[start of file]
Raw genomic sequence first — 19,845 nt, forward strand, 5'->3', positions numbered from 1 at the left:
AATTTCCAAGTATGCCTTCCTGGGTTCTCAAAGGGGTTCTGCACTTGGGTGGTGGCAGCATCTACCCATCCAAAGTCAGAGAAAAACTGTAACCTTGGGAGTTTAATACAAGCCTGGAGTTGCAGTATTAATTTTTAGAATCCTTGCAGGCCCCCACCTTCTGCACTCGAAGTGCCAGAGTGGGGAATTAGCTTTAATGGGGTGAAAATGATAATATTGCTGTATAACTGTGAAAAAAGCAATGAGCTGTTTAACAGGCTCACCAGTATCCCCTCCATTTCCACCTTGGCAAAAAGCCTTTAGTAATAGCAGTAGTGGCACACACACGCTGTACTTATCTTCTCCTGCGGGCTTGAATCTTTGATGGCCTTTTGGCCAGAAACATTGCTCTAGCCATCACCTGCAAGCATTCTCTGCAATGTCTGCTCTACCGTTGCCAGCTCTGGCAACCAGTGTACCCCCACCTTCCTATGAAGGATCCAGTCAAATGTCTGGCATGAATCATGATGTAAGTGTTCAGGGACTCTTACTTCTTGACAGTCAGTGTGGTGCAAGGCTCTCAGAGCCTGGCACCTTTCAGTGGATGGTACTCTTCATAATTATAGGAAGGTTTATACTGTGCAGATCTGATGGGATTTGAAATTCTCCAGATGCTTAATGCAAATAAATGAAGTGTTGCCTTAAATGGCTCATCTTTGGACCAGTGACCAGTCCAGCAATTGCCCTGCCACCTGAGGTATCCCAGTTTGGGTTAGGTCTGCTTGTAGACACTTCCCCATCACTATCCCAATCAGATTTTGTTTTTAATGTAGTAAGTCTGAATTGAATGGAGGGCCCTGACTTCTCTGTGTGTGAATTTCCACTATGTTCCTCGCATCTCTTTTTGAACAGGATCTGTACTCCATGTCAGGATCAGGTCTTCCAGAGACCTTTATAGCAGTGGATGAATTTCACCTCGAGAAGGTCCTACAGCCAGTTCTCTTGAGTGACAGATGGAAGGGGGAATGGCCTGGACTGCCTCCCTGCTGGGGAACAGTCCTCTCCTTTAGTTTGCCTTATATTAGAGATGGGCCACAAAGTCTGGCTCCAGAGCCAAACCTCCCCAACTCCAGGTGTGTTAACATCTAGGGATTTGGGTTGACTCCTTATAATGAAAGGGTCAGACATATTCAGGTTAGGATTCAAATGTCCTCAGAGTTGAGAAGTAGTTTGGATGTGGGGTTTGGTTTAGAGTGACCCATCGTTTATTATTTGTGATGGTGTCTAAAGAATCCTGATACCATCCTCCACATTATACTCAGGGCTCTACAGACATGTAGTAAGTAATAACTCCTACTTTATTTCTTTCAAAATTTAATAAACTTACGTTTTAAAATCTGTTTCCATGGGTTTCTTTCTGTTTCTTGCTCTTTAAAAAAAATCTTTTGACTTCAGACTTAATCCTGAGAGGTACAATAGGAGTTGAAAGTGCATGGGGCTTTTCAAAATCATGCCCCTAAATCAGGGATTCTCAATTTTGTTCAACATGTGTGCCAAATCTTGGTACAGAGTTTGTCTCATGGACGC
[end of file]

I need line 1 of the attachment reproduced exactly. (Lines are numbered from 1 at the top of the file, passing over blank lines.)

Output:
Raw genomic sequence first — 19,845 nt, forward strand, 5'->3', positions numbered from 1 at the left: